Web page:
WHAT’S IN A LOGO?
Sometimes your first idea is your best idea, as Werklig’s Anssi Kähärä and Hannu Hirstiö explain
Originally we were reluctant to make a logo at all. For a long time, we were trying to come up with a more type-driven solution – a no-logo philosophy, if you will. However, during the process we realised that the identity was missing something; something emphatic, concrete and striking that could be used as a standalone element.
We started crafting a logo. The idea of combining H for Helsinki and a heart symbol to convey the museum’s concept of ‘Fall in love with Helsinki’ felt so cheesy, obvious and so simple that it had to be tried. It was almost the first idea so we partially resisted using it, but like in many other cases, the most obvious first idea can be the best. Pretty much everyone fell in love with the logo when it was sketched and presented.
We tweaked some of the shapes slightly, but the final version is quite close to the initial sketches. The biggest discussion was about whether to use it filled, as an outline, or a combination of both. We pushed for using it as an outline. Semiotically, this could represent transparency, and practically, it gives the designer more freedom.
It was evident that we should use one of the custom typefaces we designed for the logo. Some minor adjustments were made so we could match the logo outline and type stroke width nicely together.
eventually included 14 colours, but is meant to be used in a minimalist fashion.
The client gave us a lot of feedback along the way, and we bounced ideas back and forth with them. Yes, there were disagreements, but designer Hannu Hirstiö and I worked with them in a constructive way. The process was very positive, and was also agile.
THE FINAL VERDICT
Our timeline was carefully planned so there was no last minute panic, but there were some scary moments. The renovation of the building the museum was going into had its own timeline, and we found out at one point that we’d only have two weeks to create the signage. The typefaces were only just in progress and we had to finalise them in a fortnight! Our designer Hannu made this particular miracle happen.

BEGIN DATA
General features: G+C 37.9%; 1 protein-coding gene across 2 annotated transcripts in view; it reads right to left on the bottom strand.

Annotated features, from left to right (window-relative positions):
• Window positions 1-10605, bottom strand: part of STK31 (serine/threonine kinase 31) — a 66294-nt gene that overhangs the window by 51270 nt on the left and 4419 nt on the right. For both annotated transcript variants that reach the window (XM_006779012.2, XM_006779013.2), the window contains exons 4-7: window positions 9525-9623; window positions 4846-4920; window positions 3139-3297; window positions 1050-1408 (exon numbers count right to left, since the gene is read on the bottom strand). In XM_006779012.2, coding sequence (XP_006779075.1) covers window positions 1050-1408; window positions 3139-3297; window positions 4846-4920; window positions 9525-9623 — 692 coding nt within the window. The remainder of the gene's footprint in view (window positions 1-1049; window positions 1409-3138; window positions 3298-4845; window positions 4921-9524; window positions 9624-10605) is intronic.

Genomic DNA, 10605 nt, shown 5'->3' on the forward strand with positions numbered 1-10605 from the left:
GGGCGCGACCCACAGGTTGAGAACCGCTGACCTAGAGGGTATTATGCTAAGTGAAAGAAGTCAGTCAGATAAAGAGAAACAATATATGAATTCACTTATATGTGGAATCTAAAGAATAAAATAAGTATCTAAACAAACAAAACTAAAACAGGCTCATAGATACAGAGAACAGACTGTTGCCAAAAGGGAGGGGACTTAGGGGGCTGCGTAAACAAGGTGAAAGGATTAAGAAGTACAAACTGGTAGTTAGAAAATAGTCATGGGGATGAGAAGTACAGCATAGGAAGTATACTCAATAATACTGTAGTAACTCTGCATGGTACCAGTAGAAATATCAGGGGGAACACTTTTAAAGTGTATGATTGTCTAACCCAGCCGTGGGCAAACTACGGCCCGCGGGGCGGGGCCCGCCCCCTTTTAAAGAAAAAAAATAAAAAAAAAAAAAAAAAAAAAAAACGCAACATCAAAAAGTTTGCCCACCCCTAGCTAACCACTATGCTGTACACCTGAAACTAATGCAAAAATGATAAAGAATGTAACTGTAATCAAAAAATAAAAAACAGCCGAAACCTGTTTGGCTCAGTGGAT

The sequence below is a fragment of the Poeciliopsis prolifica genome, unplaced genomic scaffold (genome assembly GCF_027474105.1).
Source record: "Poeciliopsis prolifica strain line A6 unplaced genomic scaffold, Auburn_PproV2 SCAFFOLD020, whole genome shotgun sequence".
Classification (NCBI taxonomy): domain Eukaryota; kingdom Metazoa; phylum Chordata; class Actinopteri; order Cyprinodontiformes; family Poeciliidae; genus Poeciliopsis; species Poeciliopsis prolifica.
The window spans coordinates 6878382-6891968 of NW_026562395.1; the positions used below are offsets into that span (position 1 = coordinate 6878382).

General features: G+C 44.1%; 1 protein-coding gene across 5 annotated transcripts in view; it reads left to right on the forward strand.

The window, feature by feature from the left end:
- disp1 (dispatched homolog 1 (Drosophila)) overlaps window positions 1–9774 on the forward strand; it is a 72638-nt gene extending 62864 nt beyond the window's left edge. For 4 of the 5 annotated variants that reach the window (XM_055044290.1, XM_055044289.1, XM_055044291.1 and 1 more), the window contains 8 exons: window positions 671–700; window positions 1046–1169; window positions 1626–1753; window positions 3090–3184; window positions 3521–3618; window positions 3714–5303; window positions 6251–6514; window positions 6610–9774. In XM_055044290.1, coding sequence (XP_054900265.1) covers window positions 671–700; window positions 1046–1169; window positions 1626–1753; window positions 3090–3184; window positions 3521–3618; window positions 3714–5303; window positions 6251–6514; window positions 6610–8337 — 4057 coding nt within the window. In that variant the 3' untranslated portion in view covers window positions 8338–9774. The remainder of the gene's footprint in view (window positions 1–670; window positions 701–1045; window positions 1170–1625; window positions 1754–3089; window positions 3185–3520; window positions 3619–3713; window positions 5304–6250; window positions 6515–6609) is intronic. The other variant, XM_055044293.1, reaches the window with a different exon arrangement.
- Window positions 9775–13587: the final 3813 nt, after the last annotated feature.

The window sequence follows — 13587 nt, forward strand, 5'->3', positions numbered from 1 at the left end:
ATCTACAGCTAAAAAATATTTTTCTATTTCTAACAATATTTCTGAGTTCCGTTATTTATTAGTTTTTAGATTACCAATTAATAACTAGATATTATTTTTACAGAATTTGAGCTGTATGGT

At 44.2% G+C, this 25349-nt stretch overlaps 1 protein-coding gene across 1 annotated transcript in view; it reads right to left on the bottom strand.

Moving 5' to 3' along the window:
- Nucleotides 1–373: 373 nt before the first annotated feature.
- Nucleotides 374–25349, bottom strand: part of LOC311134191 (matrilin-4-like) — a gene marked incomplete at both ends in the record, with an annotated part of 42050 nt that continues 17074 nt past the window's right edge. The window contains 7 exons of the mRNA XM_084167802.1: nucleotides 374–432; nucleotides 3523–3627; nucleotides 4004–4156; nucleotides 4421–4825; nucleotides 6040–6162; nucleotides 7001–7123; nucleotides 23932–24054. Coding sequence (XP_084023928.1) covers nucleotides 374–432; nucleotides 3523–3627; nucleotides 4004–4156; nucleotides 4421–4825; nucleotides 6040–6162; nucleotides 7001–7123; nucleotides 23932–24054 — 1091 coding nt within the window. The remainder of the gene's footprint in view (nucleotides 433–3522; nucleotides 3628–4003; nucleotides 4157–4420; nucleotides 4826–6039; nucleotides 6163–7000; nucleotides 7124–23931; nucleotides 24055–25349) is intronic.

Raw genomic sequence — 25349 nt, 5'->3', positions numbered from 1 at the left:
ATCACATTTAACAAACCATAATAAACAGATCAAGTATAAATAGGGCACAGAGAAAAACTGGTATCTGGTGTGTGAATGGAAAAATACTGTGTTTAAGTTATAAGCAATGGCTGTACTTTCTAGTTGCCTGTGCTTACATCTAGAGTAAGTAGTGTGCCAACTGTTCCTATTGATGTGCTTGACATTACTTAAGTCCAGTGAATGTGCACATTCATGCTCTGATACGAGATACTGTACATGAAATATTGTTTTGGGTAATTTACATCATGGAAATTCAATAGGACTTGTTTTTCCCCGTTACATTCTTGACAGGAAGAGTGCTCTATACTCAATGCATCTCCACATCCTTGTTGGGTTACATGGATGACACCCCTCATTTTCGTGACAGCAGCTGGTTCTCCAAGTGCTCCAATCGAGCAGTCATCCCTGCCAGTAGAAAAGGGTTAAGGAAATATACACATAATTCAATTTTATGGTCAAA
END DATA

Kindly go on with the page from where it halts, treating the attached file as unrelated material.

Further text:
We haven’t heard anything negative, so that’s been super nice. The client loves the identity, and when the museum reopened it was supported by an outdoor campaign as well as social media. The goal for the year was 200,000 visitors, and they reached that number in just four months. The museum also received lots of domestic and international press coverage, and was nominated for the prestigious 2016 Leading Culture Destination Awards in the New Museums of the Year category.
If a project goes smoothly, receives only positive feedback, and is loved by both the client and the public, what can you say? A success like this is not only nice to have but it generates publicity and further business. For instance, at the moment we are working on a full redesign of the identity for the City of Helsinki. The museum work might have been a vital factor in why the city chose to work with us on this project.
I think the key is our design partnership model, and we’re looking for more clients who want to use that approach. We’re doing more and more international work every year, and we love to export our Finnish/Nordic design approach around the world.
Still working on the no-logo approach, but varying the type across the museum’s name.
The heart-H logo came as an inspiration. Next, to try it with the full title of the museum.
The stacked museum title top left, with bespoke type.
An initial test – the mark would have been the museum’s name.